This court, however, has recognized in a very limited sphere a case which may be dismissed by a judge. We have said: "Without deciding the ultimate question of constitutionality, we believe that the procedure, utilized in this case either generally or under the statute, would not be constitutionally offensive if the following standards of procedure are met. When dismissal of a case is proposed by the defendant or by the judge without the consent of the Commonwealth, the defendant shall file an affidavit in support of a dismissal which shall contain all the facts and the law relied upon in justification of a dismissal. The Commonwealth may file a counter affidavit, and, as to matters contained in the affidavits which are in dispute, there shall be a hearing, unless the judge concludes that on the face of the affidavits "the interests of public justice" do not warrant a dismissal. If the judge concludes that the "interests of public justice" require a dismissal he shall record the findings of fact and the reasons for his decision. The Commonwealth would have a right of appeal under G. L. c. 278, Section 28E, as amended." Commonwealth v. Brandano, 359 Mass. 332 , 337 (1971).
It is clear from this language that on appeal, we shall examine whether the "interests of public justice" require a dismissal in the light of findings of fact and reasons advanced by the judge. The record does not reveal any affidavit from the defendant, though the Commonwealth refers to its affidavit as a counter affidavit. The judge advanced as one reason the inability of the Commonwealth to prove a case and this cannot stand because it is clear that the Commonwealth does have evidence by which it might present a prima facie case. It may be that after the presentation of such evidence, the judge at trial may have a reasonable doubt for any reason and the defendant would be found not guilty but that remains to be seen. The reasons advanced by the judge do not amount to a justification for a dismissal in the "interests of public justice" over objection of the Commonwealth. This judicial action cannot stand in the face of our rule in Commonwealth v. Pellegrini, supra.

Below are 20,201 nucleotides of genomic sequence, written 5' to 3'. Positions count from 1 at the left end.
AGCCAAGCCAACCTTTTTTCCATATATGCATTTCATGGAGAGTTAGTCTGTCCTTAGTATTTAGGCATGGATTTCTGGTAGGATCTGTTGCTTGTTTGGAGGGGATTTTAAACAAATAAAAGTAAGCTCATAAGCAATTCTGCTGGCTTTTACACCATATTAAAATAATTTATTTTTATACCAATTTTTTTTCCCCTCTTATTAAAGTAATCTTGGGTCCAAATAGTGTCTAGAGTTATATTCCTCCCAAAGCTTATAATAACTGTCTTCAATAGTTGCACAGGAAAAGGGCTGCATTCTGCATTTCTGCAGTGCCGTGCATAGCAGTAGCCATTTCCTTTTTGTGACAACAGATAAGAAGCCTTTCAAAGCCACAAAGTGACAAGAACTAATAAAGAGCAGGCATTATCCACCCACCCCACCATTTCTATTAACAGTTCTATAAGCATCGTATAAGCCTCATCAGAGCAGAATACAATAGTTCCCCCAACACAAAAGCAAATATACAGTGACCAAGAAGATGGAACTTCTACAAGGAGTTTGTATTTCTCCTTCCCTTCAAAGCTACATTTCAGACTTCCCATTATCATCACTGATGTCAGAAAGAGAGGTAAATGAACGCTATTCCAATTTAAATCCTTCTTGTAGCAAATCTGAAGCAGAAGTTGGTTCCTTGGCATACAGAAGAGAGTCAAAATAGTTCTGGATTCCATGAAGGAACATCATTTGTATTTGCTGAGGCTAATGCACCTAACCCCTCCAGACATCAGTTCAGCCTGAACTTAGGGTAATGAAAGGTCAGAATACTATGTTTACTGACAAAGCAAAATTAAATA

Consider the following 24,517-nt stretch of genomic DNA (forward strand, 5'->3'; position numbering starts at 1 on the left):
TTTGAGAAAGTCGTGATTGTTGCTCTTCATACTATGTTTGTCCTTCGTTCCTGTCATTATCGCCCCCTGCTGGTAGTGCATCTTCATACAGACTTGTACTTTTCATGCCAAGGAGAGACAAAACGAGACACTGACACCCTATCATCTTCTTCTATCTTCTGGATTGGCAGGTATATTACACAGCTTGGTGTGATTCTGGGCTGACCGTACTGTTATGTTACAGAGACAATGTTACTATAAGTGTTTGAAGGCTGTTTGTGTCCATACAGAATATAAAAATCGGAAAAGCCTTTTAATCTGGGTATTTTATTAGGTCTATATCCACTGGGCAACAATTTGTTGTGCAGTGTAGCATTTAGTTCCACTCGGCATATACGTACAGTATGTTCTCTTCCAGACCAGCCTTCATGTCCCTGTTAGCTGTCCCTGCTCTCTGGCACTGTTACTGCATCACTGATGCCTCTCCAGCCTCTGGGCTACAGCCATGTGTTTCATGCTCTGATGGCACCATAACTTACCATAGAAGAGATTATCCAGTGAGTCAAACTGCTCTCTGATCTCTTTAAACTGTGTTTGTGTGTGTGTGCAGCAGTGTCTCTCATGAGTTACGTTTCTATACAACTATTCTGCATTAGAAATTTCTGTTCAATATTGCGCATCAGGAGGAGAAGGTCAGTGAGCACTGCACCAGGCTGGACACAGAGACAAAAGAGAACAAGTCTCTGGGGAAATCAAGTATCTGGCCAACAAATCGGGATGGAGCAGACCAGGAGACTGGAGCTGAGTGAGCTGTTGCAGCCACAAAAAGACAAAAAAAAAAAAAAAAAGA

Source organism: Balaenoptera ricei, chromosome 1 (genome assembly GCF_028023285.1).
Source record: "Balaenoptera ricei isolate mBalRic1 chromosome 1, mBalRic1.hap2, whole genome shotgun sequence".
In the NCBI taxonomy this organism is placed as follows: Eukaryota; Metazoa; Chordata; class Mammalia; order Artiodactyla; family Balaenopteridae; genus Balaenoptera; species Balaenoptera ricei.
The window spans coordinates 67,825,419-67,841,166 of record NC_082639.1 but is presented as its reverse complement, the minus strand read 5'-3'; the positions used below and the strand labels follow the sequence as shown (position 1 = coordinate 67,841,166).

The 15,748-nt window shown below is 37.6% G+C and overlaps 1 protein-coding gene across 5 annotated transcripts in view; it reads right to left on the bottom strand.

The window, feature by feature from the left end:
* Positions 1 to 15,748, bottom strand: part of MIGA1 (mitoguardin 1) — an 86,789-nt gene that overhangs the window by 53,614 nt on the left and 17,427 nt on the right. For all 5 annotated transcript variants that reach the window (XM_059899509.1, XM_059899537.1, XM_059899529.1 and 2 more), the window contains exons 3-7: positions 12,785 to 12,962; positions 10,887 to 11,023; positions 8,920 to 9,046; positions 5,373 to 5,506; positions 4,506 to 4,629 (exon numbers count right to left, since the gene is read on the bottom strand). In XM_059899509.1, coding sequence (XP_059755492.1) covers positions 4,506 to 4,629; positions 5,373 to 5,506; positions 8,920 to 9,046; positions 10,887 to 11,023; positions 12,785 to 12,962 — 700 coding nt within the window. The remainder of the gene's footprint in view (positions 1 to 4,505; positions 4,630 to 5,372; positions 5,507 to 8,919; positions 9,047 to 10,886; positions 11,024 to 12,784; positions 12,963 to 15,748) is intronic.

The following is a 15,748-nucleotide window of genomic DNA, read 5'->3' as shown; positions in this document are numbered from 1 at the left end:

Accordingly, the judgment of dismissal must be reversed.
[Note 1] THE JUDGE: "I'm going to allow the Motion to Dismiss, and I'm going to base it on the following findings that I make. I find that Mr. and Mrs. Thurston have been married approximately thirty-three years. I find that at the time of the incident, Mrs. Thurston was greatly distressed, and that for a period of seven weeks after which, she entered the Bournewood Hospital. I do find that Mr. Thurston was injured in an incident that took place at their home in Hanover on or about September 7th, 1990, and I also find that it is probable that Mr. Thurston will not take the stand against Mrs. Thurston in this matter, and therefore, no matter what police reports there may be with regard to this, since they are husband and wife and no one can waive that privilege except Mr. Thurston, and he's indicated he does not waive the privilege not to testify, I would suggest that the Government basically does not have a sufficient case.
"However, I am aware of all of the other information; but that is not the sole reason why I am dismissing this case. I am dismissing this case because I do find that this family has now lived together and worked together and have been together in business since that time. They've indicated on the record that they are happy with each other, they have wonderful children, and they've made great strides in their relationship. That, frankly, is why I am dismissing this case. I think it would be a waste of the Commonwealth's money to prosecute this case and to go any further with this case."
. . .
THE PROSECUTOR: "Just briefly for the record, Mr. Thurston stood on his marital privilege at the time that he was called to the Grand Jury, and the Commonwealth could proceed on this case without his testimony in view of the fact that Mrs. Thurston made a lengthy statement to the police and there was other physical evidence to --"
"THE JUDGE: (Interrupting) I understand that. However, there's been no motion to suppress filed with regard to that statement and with regard to the statement and the state of Mrs. Thurston at the time it was made, and the fact that she entered the Bournewood Hospital for seven weeks after the statement was made, I'd be very hard-pressed to find that it would not, in fact, be suppressed, et cetera, if she had cognitively and voluntarily completely waived her rights not to speak, for instance, after a Miranda Warning. So, all of those things, as you know, would come out. But, in any event, that's not the only reason why I have dismissed this case. My reasons are on the record."